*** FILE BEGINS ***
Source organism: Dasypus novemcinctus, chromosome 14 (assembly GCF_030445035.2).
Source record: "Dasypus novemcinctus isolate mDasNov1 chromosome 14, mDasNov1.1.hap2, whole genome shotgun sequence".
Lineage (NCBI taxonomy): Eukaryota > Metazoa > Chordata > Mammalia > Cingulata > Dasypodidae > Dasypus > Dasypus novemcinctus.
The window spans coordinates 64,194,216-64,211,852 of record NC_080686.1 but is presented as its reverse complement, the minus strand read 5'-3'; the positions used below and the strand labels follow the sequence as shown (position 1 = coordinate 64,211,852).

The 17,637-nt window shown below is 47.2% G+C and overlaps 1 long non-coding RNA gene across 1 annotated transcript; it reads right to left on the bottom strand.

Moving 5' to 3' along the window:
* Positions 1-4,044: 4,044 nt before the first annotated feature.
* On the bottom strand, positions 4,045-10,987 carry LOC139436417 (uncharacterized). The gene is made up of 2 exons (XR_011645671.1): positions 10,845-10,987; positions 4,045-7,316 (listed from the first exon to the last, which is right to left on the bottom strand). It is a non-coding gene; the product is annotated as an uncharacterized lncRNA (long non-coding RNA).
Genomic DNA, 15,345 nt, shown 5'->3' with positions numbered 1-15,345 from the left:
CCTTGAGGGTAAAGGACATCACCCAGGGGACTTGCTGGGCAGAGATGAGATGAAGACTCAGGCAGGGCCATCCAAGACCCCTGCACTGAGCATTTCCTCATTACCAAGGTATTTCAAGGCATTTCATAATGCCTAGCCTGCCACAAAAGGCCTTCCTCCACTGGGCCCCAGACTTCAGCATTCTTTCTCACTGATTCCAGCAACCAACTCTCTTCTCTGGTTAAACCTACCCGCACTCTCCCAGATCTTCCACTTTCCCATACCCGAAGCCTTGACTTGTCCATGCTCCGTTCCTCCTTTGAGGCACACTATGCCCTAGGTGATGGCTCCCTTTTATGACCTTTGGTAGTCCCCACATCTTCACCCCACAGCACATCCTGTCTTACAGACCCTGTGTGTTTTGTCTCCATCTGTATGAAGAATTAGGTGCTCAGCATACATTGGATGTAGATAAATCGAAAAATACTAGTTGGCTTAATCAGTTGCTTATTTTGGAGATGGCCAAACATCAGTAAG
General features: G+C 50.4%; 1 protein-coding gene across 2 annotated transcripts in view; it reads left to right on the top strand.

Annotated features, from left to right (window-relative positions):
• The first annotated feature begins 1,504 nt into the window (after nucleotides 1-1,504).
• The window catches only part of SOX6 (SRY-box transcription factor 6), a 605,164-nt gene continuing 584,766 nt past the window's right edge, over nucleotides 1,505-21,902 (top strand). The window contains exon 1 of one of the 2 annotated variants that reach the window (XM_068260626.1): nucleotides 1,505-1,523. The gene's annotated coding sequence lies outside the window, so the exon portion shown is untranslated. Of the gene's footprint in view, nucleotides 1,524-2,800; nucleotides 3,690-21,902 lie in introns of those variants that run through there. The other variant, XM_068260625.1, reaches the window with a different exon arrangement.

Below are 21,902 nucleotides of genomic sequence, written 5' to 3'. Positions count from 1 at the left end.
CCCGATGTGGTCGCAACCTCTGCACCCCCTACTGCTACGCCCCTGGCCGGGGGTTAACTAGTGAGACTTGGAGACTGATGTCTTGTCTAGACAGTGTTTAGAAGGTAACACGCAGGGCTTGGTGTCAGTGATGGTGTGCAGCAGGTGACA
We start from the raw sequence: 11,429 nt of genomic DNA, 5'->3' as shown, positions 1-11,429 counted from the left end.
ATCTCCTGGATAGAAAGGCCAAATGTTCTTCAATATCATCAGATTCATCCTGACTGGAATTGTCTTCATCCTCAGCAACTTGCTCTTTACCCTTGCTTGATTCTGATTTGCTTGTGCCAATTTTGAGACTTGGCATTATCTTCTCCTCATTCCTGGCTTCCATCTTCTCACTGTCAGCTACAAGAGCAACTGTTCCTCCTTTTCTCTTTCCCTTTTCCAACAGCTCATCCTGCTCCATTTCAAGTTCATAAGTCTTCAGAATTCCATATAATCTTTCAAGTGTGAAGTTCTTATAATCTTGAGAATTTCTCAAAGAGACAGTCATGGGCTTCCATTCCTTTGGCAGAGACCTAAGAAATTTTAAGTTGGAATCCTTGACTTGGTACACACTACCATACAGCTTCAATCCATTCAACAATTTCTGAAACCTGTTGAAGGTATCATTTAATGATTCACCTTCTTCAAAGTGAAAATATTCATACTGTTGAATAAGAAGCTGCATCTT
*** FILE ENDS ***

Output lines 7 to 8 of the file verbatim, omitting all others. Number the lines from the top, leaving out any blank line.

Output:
* Positions 1-4,044: 4,044 nt before the first annotated feature.
* On the bottom strand, positions 4,045-10,987 carry LOC139436417 (uncharacterized). The gene is made up of 2 exons (XR_011645671.1): positions 10,845-10,987; positions 4,045-7,316 (listed from the first exon to the last, which is right to left on the bottom strand). It is a non-coding gene; the product is annotated as an uncharacterized lncRNA (long non-coding RNA).